Friday, November 9, 2018

Berks Nature Issues 10 Year Environmental Status Report For Berks County

Berks Nature recently issued its 10-year report on the State of the Environment in Berks County which revisits environmental indicators and tracks recommendations in its first report 10 years ago.
“We launched the first State of the Environment report a decade ago with the philosophy of “what gets measured, gets done.” It was the first time anyone had undertaken a comprehensive analysis of the state of the environment in Berks County.
“We identified 25 environmental indicators across five critical categories-- Water, Energy, Air, Waste, and Land-- and shared the data, assigning a thumbs up when the data was positive or moving in the right direction and a thumbs down to indicate areas where we needed to work harder.
“When we released the initial report, we knew that it would take years for some of the indicators to show signs of improvement.
“The environmental concerns we identified in the first report were not created overnight. They grew slowly over multiple decades as a result of poor understanding, neglect, or indifference.
“We knew that we could not solve all of the challenges overnight or even over a single decade, but we knew we had to try.
“That first State of the Environment report inspired efforts by a variety of municipalities, organizations and individuals to improve the local Berks County environment. Groups of people concerned about poor water quality adopted watersheds and worked to protect them.
“Municipalities recognized the value of coordinated planning and began working together to tackle environmental and other issues collaboratively. Individuals recognized the importance of protecting the environmental value of their land and placed it under permanent easement.
In the decade since the first report, there have also been positive shifts at the national and global levels that have created benefits for us in Berks County.
“Federal clean air standards, for example, encouraged energy companies and manufacturers to find less-polluting ways to make their products.
“The discovery of vast reserves of less expensive natural gas made it possible to reduce the amount of coal we burn to generate electricity.
“Automotive companies began making less-polluting, more fuel-efficient vehicles and new technologies made electric vehicles more reliable and affordable.
“Large companies are making public pledges to address their contributions to climate change and they are releasing their own corporate sustainability reports that allow shareholders and others to measure the companies’ environmental performance.
“You can see the benefits of some of these improvements in the updated State of the Environment data.
“Despite all of these positive steps, the State of the Environment data for Berks County shows that we still have a long way to go. While we have made progress and some of the indicators are moving in the right direction, there is still work to be done. We’re going to do our part. Will you?”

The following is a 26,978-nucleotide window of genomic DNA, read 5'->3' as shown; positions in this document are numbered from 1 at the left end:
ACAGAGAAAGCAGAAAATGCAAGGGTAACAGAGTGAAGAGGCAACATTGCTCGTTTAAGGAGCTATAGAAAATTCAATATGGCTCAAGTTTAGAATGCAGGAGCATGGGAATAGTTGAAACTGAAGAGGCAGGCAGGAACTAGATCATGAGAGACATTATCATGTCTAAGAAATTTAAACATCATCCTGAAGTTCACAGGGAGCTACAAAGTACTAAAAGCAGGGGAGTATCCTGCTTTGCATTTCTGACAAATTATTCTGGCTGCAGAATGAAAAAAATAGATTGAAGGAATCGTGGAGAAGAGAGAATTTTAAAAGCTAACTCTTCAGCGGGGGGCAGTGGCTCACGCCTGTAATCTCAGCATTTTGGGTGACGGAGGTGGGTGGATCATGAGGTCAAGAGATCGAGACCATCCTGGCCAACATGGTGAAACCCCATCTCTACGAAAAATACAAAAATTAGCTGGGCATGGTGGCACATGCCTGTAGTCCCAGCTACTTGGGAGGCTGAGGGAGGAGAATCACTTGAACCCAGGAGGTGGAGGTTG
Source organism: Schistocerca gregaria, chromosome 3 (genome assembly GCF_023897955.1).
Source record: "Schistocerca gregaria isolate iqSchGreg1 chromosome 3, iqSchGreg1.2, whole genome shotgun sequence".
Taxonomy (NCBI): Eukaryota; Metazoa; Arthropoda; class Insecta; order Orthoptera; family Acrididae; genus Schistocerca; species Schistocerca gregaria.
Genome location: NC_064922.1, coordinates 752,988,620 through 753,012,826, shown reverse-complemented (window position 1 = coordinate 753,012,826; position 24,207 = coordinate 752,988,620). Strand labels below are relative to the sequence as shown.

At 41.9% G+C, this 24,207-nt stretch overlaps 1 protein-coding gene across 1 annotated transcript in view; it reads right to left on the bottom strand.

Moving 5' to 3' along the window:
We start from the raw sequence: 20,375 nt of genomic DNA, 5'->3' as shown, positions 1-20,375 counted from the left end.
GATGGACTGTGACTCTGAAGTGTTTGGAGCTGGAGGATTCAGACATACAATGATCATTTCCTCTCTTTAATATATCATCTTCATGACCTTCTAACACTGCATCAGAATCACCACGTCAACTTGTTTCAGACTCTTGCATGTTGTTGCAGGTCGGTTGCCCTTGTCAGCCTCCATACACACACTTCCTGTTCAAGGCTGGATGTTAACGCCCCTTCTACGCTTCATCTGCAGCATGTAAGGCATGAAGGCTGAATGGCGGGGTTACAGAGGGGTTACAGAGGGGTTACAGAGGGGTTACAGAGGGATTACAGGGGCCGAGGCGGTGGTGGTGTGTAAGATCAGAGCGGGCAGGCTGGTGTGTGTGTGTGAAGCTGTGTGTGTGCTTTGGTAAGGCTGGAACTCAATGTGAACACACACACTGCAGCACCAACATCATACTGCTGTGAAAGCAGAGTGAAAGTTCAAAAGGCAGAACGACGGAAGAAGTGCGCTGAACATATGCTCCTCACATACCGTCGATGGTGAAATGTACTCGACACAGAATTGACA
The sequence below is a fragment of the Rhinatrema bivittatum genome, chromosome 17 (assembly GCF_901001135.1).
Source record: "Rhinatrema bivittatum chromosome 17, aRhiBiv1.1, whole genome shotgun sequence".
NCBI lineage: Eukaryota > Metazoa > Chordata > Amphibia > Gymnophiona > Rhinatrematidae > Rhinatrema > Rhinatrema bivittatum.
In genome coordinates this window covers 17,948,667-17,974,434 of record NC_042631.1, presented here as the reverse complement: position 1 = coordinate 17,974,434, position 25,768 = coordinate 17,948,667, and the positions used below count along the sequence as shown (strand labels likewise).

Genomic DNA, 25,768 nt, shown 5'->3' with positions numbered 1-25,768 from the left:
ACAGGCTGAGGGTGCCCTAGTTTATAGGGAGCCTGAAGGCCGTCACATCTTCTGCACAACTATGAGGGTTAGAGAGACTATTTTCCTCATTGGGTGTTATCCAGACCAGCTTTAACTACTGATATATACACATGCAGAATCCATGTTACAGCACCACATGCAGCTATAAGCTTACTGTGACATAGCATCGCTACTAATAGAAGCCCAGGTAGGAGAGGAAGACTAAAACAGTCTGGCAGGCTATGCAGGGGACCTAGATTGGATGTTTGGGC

Summary Of Indicators
Here are just a few of the status results summarized in the report--
-- Projects are having positive impact on water quality, but 332 miles of stream remain impaired;
-- 36 or 63 water suppliers have water protection plans covering 97 percent of population;
-- 13 municipalities have update sewage plans, but most are more 10 years old or more; and
-- 34 percent of aquatic life monitoring locations rated good.
-- Vehicle miles traveled per resident has not been reduced;
-- Use of public transit before state average;
-- County relies mainly on fossil fuel for energy, few renewable sources available;
-- Homes are getting more energy efficient, but more could be done; and
-- Berks significantly increased number of LEED green buildings.
-- Number of bad air days decreasing, but traffic congestion challenges air quality;
-- Lead levels in the air have decreased and all of Berks County meets lead standard;
-- Air toxic releases have decreased significantly;
-- Particle pollution levels have decreased; and
-- Traffic congestion and trash burning challenge air quality.
-- No attempt to reduce the amount of waste county generates;
-- Amount of waste disposed in Berks County increasing after declining for several years;
-- Volume of electronics waste increasing, as is e-waste recycling;
-- Most people continue to participate in special waste collection events; and
-- Recycling percentage has fallen below 30 percent.
--15 percent of land in the county is permanently protected, and increasing;
-- Forested lands make up largest land-cover category;
-- Impervious land-cover makes up 12 percent of the county, but municipalities are addressing stormwater issues;
-- Multi-municipal cooperation and planning is on the rise; and
-- Outdoor recreation has increased, but more connections and promotions are needed.
The plan also offers 25 tips on how residents can go green and help move the indicators in the report in a positive direction.
Click Here for a copy of the complete report.
Supporting Publications
There are a series of supporting documents Berks Nature produced along with the 10 year report that provide an even more information about environmental initiatives in the county.  They include--
-- Business Of Nature: The Return On Investment In Restoring, Protection Natural Resources In the County;
-- Healthy Living In Berks: Get Outside In Nature, Buy Local Fruits & Veggies; Get Your Well Water Tested
For more information on programs, initiatives, upcoming events and how you can get involved, visit the Berks Nature website.  Click Here to sign up for regular updates from Berks Nature.  Click Here to support their work.
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